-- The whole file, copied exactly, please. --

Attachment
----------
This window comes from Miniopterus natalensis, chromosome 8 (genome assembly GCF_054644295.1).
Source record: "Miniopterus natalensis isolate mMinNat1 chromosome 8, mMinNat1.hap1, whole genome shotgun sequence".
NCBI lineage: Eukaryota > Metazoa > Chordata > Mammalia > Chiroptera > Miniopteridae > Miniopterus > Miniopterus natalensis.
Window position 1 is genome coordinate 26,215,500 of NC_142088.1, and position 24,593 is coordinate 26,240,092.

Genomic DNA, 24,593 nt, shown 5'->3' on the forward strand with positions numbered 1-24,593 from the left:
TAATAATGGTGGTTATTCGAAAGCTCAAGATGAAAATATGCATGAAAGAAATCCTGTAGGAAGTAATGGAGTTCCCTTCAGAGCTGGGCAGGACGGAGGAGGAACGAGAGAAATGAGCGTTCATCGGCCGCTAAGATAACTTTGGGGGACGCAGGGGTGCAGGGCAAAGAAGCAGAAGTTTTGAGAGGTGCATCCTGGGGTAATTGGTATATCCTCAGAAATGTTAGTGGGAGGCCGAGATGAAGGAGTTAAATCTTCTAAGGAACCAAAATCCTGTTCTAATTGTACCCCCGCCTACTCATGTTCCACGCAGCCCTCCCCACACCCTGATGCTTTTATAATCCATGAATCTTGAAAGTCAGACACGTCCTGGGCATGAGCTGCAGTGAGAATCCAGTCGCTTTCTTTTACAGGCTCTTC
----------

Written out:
This window comes from Miniopterus natalensis, chromosome 8 (genome assembly GCF_054644295.1).
Source record: "Miniopterus natalensis isolate mMinNat1 chromosome 8, mMinNat1.hap1, whole genome shotgun sequence".
NCBI lineage: Eukaryota > Metazoa > Chordata > Mammalia > Chiroptera > Miniopteridae > Miniopterus > Miniopterus natalensis.
Window position 1 is genome coordinate 26,215,500 of NC_142088.1, and position 24,593 is coordinate 26,240,092.

Genomic DNA, 24,593 nt, shown 5'->3' on the forward strand with positions numbered 1-24,593 from the left:
TAATAATGGTGGTTATTCGAAAGCTCAAGATGAAAATATGCATGAAAGAAATCCTGTAGGAAGTAATGGAGTTCCCTTCAGAGCTGGGCAGGACGGAGGAGGAACGAGAGAAATGAGCGTTCATCGGCCGCTAAGATAACTTTGGGGGACGCAGGGGTGCAGGGCAAAGAAGCAGAAGTTTTGAGAGGTGCATCCTGGGGTAATTGGTATATCCTCAGAAATGTTAGTGGGAGGCCGAGATGAAGGAGTTAAATCTTCTAAGGAACCAAAATCCTGTTCTAATTGTACCCCCGCCTACTCATGTTCCACGCAGCCCTCCCCACACCCTGATGCTTTTATAATCCATGAATCTTGAAAGTCAGACACGTCCTGGGCATGAGCTGCAGTGAGAATCCAGTCGCTTTCTTTTACAGGCTCTTC